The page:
June 8, 2010 at 16:20

My heart wanted to ask her: What will it take
for Jews to say, Enough!
By Tema Okun

I’m not very proud of myself right now.

I was one of those shouting at the men and women who had come with
their Israeli flags, their righteous arrogance, their anger to disrupt
protest organized to
declare support for the Freedom Flotilla and the Free Gaza movement.

Central to this story is that I am a Jew. I
am a Jew who has spent four summers in Palestine witnessing the toll
that more than 40 years of Israeli occupation has taken on a people and
on a land. I am a Jew who has come to understand, as the sign I was
holding yesterday attests, that we are forsaking Jewish values for the
sake of a Jewish state.

And because I have seen Palestinian homes
demolished for illegal Israeli land grab, because I have met the fathers
and mothers and children suddenly homeless, because I have seen the 30
foot Wall standing like a sentinel on the landscape separating
Palestinian farmers from their fields and livelihoods, because I have
witnessed the disdain of young Jewish soldiers for the elderly, the
pregnant, the young that they so thoughtlessly control at the
checkpoints, because I have seen the Jewish settlers taking over
hillside after hillside of Palestinian land, I feel literally sick
about what is being done in my name.

“We are doing what has been done to us,” I
found myself shouting at one of the women standing underneath an Israeli
flag, unable to stop myself from making this dangerous comparison that
I know is sure to inflame. She turned to me, with as vile a tone as I
had just offered, charging “how dare you trivialize the Holocaust? Have
we put people in gas camps?”

I had no reply, having started the
obstructive exchange, but my heart wanted to ask her if this is what it
will take for her and others like her to come to their senses; at the
point Israel begins to put people in camps and gas them, then will we
say “enough”? At what point do we begin to wonder whether we have
become the very thing we say we fear? To my mind, Israel reached that
point long ago; the Jews who uncritically support all that Israel does
have reached that point; and ironically, tragically, I have reached
that point myself.

I have become what I say I fear as I yelled
at another older man, standing quite calmly beside me, doing nothing to
provoke like his other Israel-supporting companions. He started off
with a simple question, one I don’t even remember now, and my mind went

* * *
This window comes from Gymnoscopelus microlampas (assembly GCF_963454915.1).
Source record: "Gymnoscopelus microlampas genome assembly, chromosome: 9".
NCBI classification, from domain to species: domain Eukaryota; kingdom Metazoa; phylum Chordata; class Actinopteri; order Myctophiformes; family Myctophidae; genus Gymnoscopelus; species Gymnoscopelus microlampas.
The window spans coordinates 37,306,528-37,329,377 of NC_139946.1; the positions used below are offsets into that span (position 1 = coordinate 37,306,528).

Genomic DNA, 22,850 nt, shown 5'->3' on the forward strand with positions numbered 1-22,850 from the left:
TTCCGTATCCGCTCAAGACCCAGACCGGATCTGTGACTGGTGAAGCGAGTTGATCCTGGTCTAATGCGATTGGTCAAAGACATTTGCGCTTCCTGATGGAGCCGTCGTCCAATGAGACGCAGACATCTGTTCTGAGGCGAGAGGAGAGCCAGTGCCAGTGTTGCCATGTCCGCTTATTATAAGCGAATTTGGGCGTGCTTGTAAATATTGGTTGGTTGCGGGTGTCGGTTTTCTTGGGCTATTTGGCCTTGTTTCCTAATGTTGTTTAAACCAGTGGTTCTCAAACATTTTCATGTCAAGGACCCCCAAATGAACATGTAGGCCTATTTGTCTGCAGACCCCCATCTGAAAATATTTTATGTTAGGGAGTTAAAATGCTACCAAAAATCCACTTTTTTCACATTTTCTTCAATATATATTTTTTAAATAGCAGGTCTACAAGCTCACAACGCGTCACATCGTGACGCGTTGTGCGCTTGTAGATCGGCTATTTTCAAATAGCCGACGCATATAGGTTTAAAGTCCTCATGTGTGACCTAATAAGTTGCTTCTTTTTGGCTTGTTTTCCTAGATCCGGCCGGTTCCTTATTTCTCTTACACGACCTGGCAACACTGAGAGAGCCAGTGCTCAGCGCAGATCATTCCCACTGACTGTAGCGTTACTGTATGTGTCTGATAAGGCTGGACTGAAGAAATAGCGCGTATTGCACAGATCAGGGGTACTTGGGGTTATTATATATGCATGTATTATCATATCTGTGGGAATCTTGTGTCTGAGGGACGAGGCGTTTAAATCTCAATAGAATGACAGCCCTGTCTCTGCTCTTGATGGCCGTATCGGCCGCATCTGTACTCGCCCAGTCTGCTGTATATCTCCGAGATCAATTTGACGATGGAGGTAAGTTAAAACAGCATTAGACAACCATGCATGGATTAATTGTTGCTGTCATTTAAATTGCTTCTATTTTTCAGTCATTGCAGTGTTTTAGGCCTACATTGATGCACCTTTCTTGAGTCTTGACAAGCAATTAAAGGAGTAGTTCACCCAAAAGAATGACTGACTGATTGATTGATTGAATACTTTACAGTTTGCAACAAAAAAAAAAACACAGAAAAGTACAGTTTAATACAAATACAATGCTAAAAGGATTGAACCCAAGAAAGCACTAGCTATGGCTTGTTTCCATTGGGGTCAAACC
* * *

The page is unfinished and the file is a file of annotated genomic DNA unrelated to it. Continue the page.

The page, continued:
blank as I began yelling at him “we’re selling our souls to the
Devil,” “we’re selling our souls to the Devil” – I must have repeated
the line 5 or 6 times with a very loud and agitated voice. My fear shut
me down, reduced me to a recitation of angry slogans, direct cousin to
the fear that brought those who tolerate no criticism of Israel to the
rally to shout us down.

You see, my fear is that the Jewish community
is growing in its capacity to justify anything and everything in the
name of Israel. We have, as I shouted so loudly to the man standing so
quietly beside me, sold our soul to the Devil in the belief that
somehow that will make us safe. Five minutes watching any footage of
the damage wrought on innocent civilians in Gaza a year ago; five
minutes reading about the humanitarian and economic devastation, a
collective punishment on families, women, and children who live there;
five minutes talking to any Palestinian who has lost a home, a job,
loved ones to Occupation will testify to our collective ability to deny
culpability in the
oppression of a people and a land.

Their fear, well I can’t really speak to
that, because I am so much more afraid of what we are becoming than of
any threat. I am more concerned about what it means to survive as a
Jewish people if we become completely defined by our stubborn
unwillingness to see the “other” as human, as complex, as complicated
as we see ourselves. Those holding the Israeli flags yesterday do not
see Palestinians as the men, women, and children they are, with their
own individual hopes, desires, longings. They don’t understand that
Palestinian parents witnessing the killing of their children by bombs
dropped on Gaza grieve as hard and deep at these deaths as Israelis do
when their loved ones are killed (which happens much less frequently,
not that I want to suggest a competition about death counts). They
don’t understand that Palestinian men, women, and children enjoy eating
good food, drinking strong coffee, telling stories with family and
friends in the same ways that we enjoy doing those same things. All
they see is threat and this fear allows them to justify anything.

And me, I don’t see these diehard Israel
supporters as human in my turn, because I hate their inability to see
the Palestinians as fully
and as a result I am unable to appreciate their complexity, their

And so it goes, this cycling around of fear
and hatred. I expect and want more from myself than this. I know I am
capable of it because I have seen this capacity in other areas of my
life. What will it take, I wonder, for the Jewish community to wake up
to what we are doing? What will it take, I wonder, for me to bring
compassion to this question? For what I know for sure is that any hope
for our
collective survival, our
collective ability to thrive, depends on our ability to see ourselves
in the other. This skill starts with us, this skill starts with me, and
so I’m not very proud of myself right now.

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